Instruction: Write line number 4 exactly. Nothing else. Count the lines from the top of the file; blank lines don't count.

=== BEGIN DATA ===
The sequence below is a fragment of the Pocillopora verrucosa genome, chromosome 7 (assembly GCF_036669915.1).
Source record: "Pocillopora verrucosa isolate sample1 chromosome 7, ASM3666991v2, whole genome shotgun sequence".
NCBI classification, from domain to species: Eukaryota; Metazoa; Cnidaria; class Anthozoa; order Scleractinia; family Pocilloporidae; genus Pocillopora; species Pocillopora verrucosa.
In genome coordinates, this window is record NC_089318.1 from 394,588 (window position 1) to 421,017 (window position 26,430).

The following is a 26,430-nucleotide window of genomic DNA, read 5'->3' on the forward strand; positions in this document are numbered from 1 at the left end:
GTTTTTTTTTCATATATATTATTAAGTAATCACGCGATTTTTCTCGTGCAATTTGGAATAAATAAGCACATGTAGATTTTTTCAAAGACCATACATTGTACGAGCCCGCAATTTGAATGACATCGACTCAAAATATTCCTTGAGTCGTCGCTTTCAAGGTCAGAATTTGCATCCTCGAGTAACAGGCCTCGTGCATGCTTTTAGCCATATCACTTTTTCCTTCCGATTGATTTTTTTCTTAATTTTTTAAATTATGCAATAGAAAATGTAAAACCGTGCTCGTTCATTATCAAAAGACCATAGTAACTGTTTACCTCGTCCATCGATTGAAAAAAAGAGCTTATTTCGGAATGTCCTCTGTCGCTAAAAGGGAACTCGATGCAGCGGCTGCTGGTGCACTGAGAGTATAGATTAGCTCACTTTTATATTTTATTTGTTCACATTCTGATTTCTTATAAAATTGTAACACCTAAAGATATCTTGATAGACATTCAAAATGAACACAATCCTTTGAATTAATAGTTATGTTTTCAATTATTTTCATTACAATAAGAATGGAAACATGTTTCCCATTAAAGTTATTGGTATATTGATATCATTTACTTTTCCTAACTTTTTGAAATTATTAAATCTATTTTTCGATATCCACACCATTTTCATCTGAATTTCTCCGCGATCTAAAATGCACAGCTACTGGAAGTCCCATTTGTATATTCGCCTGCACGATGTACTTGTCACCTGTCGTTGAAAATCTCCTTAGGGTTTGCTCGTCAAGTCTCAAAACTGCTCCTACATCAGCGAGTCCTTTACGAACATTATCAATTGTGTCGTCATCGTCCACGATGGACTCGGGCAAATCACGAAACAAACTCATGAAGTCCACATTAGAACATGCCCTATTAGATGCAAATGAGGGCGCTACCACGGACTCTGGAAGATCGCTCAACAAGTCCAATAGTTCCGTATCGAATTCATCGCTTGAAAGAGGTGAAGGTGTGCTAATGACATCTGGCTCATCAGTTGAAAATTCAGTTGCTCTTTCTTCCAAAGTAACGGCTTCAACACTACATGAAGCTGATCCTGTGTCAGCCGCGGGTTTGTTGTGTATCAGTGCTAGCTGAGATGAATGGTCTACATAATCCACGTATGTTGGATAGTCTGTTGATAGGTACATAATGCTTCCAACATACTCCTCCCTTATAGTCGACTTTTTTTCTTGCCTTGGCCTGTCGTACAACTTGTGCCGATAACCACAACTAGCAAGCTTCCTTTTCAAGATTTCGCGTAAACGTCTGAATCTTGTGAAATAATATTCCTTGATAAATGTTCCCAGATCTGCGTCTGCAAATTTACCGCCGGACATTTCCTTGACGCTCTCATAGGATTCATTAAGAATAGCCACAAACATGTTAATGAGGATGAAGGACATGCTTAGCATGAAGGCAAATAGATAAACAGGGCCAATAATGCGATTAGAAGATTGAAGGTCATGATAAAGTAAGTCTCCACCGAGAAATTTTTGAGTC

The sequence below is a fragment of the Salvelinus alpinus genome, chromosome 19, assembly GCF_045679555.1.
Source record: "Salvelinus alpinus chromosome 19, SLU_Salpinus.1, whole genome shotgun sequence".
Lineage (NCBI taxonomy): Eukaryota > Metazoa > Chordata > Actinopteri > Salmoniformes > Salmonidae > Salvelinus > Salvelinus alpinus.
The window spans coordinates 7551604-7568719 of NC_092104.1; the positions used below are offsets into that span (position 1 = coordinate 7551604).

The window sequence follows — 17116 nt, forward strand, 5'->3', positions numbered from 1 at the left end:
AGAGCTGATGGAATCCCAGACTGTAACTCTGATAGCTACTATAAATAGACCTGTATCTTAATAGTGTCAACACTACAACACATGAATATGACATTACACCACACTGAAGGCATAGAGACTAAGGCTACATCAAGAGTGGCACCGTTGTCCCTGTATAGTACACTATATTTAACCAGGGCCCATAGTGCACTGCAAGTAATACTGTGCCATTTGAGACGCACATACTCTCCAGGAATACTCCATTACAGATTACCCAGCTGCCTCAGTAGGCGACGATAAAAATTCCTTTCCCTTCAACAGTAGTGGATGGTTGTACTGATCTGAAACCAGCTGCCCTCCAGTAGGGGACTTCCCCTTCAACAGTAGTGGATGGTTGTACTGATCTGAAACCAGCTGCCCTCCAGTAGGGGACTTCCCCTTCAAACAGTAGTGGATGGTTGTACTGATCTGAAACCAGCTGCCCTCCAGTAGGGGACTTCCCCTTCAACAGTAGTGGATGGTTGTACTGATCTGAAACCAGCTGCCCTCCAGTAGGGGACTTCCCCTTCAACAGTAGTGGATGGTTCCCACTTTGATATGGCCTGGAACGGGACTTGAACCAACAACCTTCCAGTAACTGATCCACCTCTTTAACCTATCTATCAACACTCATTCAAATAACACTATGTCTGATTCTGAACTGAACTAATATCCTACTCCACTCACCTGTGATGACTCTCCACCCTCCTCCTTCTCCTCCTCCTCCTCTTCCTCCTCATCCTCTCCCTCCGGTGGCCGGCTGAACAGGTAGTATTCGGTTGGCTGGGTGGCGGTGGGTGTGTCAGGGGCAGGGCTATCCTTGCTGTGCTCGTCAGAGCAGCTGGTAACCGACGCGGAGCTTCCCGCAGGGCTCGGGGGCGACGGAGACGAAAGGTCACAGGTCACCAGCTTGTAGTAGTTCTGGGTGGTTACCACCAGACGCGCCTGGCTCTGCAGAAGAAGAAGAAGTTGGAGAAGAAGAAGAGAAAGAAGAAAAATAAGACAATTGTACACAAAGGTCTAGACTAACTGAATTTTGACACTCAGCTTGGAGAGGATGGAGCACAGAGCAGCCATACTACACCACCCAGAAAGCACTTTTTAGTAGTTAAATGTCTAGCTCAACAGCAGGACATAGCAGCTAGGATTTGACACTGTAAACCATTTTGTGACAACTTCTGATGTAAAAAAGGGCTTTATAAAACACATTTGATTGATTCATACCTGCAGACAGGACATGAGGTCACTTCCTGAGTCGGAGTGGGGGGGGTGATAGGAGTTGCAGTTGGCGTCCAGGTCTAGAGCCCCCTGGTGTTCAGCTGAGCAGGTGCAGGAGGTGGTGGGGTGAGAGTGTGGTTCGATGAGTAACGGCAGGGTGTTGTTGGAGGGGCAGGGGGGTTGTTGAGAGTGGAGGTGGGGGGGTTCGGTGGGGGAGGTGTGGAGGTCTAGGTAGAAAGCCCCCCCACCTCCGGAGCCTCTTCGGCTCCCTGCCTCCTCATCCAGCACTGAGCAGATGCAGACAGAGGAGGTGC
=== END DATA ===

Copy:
In genome coordinates, this window is record NC_089318.1 from 394,588 (window position 1) to 421,017 (window position 26,430).